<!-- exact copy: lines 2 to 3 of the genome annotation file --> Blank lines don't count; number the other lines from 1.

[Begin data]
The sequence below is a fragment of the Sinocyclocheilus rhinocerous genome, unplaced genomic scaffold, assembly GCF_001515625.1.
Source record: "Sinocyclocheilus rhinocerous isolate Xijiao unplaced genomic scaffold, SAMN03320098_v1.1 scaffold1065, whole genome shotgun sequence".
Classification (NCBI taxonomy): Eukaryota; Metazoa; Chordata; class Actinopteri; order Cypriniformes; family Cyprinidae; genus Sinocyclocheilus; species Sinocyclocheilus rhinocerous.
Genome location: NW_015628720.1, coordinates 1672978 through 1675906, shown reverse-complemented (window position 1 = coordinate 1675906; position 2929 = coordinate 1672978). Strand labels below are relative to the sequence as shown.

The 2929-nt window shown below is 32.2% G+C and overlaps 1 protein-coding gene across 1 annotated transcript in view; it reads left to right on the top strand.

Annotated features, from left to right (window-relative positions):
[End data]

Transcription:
Source record: "Sinocyclocheilus rhinocerous isolate Xijiao unplaced genomic scaffold, SAMN03320098_v1.1 scaffold1065, whole genome shotgun sequence".
Classification (NCBI taxonomy): Eukaryota; Metazoa; Chordata; class Actinopteri; order Cypriniformes; family Cyprinidae; genus Sinocyclocheilus; species Sinocyclocheilus rhinocerous.